Battered by COVID-19 restrictions, Kenya’s economy slumps into first recession since 2000

Kenya slipped into an economic recession for the first time since the third quarter of 2020 as the restrictions introduced by the government in the wake of the COVID-19 pandemic took a toll on key sectors of the economy.

The East African country’s gross domestic product (GDP) fell 1.1% compared with a year earlier, after shrinking a revised 5.5% in the second quarter, data from the Kenya National Bureau of Statistics indicated.

The last time Kenya’s economy contracted was in the third quarter of 2008, when post-election violence led to a 1.6% drop in output, according to KNBS. However, the agency only began publishing such data in 2000.

President Uhuru Kenyatta’s government imposed a partial lockdown in March, remains.

The agricultural sector, a key pilar contributing about a third of GDP, grew by 6.3% in third quarter compared with a 7.3% expansion in the April-to-June period. That was aided by tea production, which jumped 14% in the quarter compared with a year earlier, thanks to favorable weather. Shutdowns in key markets such as the European Union and the U.K. hurt the sale of the produce that makes up the country’s main foreign income earners – tea, flowers.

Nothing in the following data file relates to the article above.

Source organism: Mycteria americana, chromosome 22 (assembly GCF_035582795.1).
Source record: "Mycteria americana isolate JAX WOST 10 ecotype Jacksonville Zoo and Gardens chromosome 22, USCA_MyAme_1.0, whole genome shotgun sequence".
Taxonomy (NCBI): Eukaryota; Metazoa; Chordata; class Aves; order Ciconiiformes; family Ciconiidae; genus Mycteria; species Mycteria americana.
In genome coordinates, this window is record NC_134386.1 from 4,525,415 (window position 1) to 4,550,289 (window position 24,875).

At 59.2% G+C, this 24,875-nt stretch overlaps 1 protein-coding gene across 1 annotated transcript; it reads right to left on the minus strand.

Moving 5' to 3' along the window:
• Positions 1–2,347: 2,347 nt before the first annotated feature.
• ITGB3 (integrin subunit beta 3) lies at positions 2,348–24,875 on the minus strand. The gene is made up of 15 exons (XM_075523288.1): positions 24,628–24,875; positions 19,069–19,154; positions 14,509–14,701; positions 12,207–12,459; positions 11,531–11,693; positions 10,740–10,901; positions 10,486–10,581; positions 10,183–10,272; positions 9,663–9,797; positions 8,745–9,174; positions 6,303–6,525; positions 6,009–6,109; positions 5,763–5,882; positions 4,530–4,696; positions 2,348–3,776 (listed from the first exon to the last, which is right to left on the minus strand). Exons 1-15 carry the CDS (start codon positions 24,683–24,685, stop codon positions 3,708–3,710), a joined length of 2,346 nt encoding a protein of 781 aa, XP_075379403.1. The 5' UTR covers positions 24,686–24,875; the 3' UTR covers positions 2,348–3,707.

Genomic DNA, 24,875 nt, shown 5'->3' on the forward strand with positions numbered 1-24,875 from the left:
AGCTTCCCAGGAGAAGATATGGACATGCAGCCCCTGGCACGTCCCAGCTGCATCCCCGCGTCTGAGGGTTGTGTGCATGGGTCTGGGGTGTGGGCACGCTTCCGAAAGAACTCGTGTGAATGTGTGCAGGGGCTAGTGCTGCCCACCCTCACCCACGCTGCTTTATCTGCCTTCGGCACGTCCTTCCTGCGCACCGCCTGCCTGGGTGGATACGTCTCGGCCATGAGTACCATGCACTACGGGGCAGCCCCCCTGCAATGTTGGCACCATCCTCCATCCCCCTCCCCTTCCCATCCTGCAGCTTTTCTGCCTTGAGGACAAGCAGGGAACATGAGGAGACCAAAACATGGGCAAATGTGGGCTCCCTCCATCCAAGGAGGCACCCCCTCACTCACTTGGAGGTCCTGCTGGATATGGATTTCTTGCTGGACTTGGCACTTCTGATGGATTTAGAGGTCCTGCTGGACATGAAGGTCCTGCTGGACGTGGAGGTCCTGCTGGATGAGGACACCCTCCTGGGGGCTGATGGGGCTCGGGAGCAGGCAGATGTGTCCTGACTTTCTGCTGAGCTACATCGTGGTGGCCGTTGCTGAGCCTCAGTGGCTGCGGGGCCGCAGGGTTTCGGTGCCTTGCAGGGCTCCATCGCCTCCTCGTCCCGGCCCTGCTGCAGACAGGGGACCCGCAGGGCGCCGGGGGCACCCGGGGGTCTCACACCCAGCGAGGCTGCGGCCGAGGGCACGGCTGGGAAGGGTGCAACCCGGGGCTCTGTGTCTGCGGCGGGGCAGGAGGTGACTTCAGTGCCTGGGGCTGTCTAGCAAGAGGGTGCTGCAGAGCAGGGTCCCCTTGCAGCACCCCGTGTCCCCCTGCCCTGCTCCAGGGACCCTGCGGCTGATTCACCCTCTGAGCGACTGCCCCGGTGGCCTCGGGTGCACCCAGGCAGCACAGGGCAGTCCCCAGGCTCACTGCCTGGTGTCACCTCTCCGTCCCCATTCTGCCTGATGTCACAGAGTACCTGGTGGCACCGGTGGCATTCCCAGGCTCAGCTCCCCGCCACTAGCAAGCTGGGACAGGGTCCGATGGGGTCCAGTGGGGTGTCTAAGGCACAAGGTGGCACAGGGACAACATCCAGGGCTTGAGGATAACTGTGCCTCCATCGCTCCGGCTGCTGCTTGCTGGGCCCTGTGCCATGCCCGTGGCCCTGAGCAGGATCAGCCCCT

Education and accomodation and food services suffered the most during the country’s lockdown, contracting by 42% and 58% respectively. That compares with a contraction of 56% and 83% in the second quarter.

The World Bank projects Kenya’s economy will rebound to a growth of 6.9% in 2021 from an estimated contraction of 1% last year, according to the Washington-based lender’s latest Global Economic Prospects report.

The Ministry of Finance estimates GDP managed to jump by 0.6% in 2020, and said expansion could pick up to 6.4% this year, before slowing to about 5.5% in 2022 due to the uncertainty wrought by elections scheduled for that year.

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